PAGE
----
OldAFSarge said...

Great story HD. I will have to remember to add your Grandfather to those I thank (every day) for my freedom.

Trobairitz said...

Thank you for that post.

I miss the Remembrance Day ceremonies we had in British Columbia. Veterans Day just isn't the same.

I did have an acquaintance explain it to me that in the USA Veterans Day is for those that survived their military service and Memorial Day (in May) is for remembering the fallen.

That just doesn't seem right to me. To me, remembering the fallen needs to be in November.

BillB said...

HD - compared with our loses, terrible enough, they certainly don't compare with Britain's loses since 1914. One day at the Battle of the Somme Britain had 58,000 causalities - the young male populations of entire villages were wiped out - men had joined up under the "pal" program.

Britain & France lost much of a generation of young men in those 4 years. That experience I think helped foster Hitler's rise to power. Neither really had the stomach to confront him in the 1930s.

I think that with our late 1918 entry there was one terrible battle - Meuss? -

I know for our Civil War - it was the bloodiest by far - 1 day in Antietam MD over 20,000 killed - the streams it was said ran red with blood.

WW2 - I remember seeing a British series called "Piece of Cake" - about an RAF squadron - starting in 1940 France - by the end of the war one original squadron member was left - I think that was representative.

A joke among our own Army Air Force at the time was the young men in high ranks - Colonels in their 20s.

There was a reason for that.

BTW as fathers tend to do I think your own father sold you short dismissing your own battle in Ireland - if you are the only one, your back is still to the wall!

Quartermaster said...

Memorial Day, remembrance of the dead, is in the spring because that's when the tradition of Decoration Day began. It originally started in the Confederate States and was adopted by the imperial invaders later. It was a day to decorate the graves of the fallen. 11/11/11 became Veterans Day much later. It started as Armistice Day originally.

At times we may wish things were different, but overcoming tradition is a hard thing to do.

I had a Grandfather who served in the 42nd Division in WW1, an Uncle as a Navy Corpsman with the 1st Marine Division on Guadalcanal and later the Palaus. I can't remember if he was on Saipan or Okinawa later or not. He was in Tokyo Bay for the surrender, however.

Another Uncle was with the 1st Marines at Chosen Reservoir. The family didn't get the body back until the year before I was born (I was born in '54). He didn't get to pass on his genes before he accepted Kim's party invitation. I knew him only through pictures taken at Parris Island.

War is hell, not just for those who fight it, but for those left behind as well. When a country becomes contemptuous of that sacrifice, then that country is near the end of its run.

aniemyer said...

Well, QM explained things well. In the US, because we already had Memorial Day (which began to mark the dead of the Civil War)we chose after WWII to make Armistice Day as the day to note our veterans of all services and all conflicts.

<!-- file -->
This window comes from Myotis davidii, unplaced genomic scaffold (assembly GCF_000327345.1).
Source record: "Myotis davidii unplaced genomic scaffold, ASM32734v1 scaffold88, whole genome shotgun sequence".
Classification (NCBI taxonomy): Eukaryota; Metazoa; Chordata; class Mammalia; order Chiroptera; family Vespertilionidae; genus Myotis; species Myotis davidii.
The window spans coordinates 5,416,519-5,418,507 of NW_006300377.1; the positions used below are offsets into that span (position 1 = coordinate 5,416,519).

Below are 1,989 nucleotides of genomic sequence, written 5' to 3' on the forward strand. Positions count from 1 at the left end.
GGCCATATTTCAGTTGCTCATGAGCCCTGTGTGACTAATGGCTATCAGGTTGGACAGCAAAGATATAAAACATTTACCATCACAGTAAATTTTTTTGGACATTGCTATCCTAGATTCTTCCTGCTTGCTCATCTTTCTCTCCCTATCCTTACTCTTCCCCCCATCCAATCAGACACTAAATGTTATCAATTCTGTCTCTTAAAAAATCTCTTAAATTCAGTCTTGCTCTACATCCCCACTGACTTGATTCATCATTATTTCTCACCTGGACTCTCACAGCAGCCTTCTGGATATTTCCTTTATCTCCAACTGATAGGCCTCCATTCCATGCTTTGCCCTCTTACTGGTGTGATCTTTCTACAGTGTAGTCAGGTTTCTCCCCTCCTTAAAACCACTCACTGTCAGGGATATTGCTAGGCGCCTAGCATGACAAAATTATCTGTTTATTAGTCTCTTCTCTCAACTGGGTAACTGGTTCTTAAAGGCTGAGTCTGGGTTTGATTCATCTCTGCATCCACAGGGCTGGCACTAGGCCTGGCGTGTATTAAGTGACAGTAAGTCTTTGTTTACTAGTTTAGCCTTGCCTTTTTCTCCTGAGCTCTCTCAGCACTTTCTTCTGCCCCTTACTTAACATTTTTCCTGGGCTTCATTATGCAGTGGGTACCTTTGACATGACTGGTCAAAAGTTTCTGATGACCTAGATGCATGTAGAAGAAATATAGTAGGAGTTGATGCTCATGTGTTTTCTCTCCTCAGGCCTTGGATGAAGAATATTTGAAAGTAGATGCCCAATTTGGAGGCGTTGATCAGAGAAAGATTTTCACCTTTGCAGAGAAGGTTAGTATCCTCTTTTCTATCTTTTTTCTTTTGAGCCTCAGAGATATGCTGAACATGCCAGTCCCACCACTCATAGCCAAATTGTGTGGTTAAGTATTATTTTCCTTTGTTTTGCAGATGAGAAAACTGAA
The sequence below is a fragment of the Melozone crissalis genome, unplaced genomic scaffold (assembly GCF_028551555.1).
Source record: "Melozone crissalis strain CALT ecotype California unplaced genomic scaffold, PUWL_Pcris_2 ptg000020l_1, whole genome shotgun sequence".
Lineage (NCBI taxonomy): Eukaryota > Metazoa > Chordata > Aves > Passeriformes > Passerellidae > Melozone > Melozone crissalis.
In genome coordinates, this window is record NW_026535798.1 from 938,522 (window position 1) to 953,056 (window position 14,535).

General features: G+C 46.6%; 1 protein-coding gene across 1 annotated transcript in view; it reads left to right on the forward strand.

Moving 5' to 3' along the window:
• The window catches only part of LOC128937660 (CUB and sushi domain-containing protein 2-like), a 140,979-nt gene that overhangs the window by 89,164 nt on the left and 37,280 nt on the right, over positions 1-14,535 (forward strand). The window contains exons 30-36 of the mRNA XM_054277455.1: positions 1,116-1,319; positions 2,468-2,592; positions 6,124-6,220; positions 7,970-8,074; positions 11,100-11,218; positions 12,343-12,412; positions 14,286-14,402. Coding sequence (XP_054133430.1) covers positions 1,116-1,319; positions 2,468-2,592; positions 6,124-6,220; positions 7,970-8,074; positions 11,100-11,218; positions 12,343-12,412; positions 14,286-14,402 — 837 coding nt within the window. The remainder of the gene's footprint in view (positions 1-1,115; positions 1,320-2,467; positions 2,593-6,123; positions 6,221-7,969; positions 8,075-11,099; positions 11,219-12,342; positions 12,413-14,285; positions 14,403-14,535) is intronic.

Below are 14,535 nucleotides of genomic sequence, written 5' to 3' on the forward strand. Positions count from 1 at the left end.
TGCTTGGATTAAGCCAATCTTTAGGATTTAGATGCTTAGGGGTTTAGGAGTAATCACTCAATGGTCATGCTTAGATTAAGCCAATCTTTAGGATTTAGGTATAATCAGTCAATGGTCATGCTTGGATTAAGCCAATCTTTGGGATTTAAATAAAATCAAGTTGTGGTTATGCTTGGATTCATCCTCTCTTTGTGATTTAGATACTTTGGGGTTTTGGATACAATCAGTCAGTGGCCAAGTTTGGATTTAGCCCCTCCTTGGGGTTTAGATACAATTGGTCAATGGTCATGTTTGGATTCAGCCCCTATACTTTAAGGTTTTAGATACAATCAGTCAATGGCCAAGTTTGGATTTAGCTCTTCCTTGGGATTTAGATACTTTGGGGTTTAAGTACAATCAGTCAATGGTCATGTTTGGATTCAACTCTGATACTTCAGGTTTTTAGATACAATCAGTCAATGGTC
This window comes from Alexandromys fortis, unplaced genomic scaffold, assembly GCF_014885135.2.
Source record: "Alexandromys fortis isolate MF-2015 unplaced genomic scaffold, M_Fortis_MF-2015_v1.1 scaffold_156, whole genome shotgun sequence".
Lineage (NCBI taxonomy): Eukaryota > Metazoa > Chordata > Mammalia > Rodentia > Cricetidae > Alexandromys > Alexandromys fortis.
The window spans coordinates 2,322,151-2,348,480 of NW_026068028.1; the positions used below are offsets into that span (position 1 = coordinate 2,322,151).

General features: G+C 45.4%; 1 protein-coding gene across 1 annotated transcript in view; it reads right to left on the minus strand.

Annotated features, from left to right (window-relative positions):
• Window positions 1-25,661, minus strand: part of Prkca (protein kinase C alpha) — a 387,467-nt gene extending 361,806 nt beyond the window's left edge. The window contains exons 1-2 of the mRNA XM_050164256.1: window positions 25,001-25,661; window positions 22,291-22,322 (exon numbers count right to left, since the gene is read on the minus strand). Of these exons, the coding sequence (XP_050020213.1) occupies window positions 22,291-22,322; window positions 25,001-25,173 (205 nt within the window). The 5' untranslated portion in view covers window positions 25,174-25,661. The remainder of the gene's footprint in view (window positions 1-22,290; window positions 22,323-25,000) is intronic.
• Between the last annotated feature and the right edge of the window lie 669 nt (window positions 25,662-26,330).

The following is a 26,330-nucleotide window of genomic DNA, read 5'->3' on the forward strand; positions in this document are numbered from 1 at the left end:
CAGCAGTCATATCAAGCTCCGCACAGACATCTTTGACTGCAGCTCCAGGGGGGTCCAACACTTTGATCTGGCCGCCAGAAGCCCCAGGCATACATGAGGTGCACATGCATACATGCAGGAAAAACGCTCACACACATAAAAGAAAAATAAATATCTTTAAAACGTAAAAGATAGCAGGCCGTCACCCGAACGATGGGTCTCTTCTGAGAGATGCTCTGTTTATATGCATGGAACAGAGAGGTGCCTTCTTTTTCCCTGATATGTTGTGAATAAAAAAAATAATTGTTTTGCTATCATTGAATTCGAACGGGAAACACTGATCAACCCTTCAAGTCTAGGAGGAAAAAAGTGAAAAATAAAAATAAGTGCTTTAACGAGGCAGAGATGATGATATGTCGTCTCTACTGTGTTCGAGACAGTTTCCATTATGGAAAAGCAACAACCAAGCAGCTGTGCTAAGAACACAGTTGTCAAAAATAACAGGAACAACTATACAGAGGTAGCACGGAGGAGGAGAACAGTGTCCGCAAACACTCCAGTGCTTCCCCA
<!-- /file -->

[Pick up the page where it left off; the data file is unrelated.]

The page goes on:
In the odd duality that marks American culture, for neigh on a generation, egged on by those of a certain ilk, our veterans of the Vietnam war were treated poorly and with pity mixed with disdain. Gradually, and supported by their brothers and sisters who came after them, that's changed. I sense more than a little guilt and shame on the part of those who once called them vile epithets and they now seem to mumble their thanks, too.

The Doctor (herself an Army vet) and I both had the pleasure of a text from SNO, known also as "Specialist Dunno", who, having now picked up the pack laid down by us, thanking us for our service. Coming from a serving soldier, that meant a lot.


BillB said...

Comjam - I know of at least 1 guy my age who is ashamed for having protested and evaded the draft.

And funny thing now so many posers want to be a "Vietnam Vet".

HD - our movie industry has over the decades liked to portray the Vietnam Vets as maladjusted social misfits.

Most of them, the overwhelming majority, are anything but.

So many units and groups that would do any generation proud in that war.

One that stands out for me was a small Air Force group known as the Misties.


They had....stones.

Hogdayafternoon said...

Buck: When I'm not feeling tough I switch on the heated grips and wear a heated body warmer (if I can get to it before my wife).

Sarge: Thanks.

Troubairitz & QM: Traditions are traditional I guess ;)

Bill: Interesting comments. My Dad was in a `reserved occupation` during the wat (London Transport) but him and his chums still got bomded and shot at! Yes, a bus was shot up by a smoking Heinkel :0
I worked with a former USAF Viet-Vet who was a ballistics forensics expert, who'd worked extensively in Idaho. By the time I met him we'd both `retired` into another job (in the UK)He said similar to you.

Comjam; How touching!

Hogdayafternoon said...

Footnote re my last: My friend retired finally in 2009 and returned to Idaho. Died suddenly within a year. Cheated out of his retirement. Chet, I miss you. Thanks old chum.